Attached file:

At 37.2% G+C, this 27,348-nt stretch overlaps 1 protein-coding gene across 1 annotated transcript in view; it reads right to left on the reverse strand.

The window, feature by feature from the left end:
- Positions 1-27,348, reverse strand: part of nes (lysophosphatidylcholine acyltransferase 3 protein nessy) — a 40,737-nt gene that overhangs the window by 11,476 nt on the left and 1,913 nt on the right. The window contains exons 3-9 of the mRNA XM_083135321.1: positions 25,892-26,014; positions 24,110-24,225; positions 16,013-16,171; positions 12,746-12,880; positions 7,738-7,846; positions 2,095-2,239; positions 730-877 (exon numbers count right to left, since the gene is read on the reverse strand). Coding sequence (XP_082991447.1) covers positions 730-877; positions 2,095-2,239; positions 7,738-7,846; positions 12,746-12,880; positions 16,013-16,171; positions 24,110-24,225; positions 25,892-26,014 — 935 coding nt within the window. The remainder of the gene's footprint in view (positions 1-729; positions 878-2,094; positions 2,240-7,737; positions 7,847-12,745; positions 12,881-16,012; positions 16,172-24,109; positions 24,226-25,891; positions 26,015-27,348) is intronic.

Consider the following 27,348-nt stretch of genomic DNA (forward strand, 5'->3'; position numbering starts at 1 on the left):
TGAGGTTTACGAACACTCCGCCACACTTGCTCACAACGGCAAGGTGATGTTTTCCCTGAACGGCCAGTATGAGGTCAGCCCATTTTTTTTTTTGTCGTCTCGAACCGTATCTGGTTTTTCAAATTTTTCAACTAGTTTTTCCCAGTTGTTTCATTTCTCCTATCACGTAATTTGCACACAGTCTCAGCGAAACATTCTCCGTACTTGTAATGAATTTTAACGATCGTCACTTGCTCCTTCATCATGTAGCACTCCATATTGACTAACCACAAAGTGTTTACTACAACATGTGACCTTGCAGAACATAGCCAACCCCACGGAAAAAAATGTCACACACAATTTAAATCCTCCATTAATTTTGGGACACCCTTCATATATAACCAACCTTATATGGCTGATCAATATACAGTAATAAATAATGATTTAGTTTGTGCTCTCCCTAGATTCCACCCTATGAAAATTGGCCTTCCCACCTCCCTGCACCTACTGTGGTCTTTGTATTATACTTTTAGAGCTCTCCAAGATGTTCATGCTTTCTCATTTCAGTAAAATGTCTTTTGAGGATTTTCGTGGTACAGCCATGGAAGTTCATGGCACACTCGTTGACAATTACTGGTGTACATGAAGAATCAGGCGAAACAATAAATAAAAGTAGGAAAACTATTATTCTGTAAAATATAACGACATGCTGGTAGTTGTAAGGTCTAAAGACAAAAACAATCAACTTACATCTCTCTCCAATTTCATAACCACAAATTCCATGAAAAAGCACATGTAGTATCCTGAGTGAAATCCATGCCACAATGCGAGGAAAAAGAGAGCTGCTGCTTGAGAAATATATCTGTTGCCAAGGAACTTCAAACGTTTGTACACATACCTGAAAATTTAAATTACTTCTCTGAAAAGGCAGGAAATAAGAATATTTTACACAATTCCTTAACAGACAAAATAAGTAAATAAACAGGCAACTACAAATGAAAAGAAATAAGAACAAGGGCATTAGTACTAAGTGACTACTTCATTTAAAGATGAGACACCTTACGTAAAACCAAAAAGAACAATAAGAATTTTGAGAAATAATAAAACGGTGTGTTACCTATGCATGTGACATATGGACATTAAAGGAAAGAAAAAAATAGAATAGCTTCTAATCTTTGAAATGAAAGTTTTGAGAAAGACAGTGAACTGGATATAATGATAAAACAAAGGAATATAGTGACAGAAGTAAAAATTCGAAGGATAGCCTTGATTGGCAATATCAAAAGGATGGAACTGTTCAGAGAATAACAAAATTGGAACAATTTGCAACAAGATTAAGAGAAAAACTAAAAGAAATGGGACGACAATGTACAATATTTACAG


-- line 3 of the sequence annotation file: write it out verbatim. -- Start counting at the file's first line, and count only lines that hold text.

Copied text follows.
- Positions 1-27,348, reverse strand: part of nes (lysophosphatidylcholine acyltransferase 3 protein nessy) — a 40,737-nt gene that overhangs the window by 11,476 nt on the left and 1,913 nt on the right. The window contains exons 3-9 of the mRNA XM_083135321.1: positions 25,892-26,014; positions 24,110-24,225; positions 16,013-16,171; positions 12,746-12,880; positions 7,738-7,846; positions 2,095-2,239; positions 730-877 (exon numbers count right to left, since the gene is read on the reverse strand). Coding sequence (XP_082991447.1) covers positions 730-877; positions 2,095-2,239; positions 7,738-7,846; positions 12,746-12,880; positions 16,013-16,171; positions 24,110-24,225; positions 25,892-26,014 — 935 coding nt within the window. The remainder of the gene's footprint in view (positions 1-729; positions 878-2,094; positions 2,240-7,737; positions 7,847-12,745; positions 12,881-16,012; positions 16,172-24,109; positions 24,226-25,891; positions 26,015-27,348) is intronic.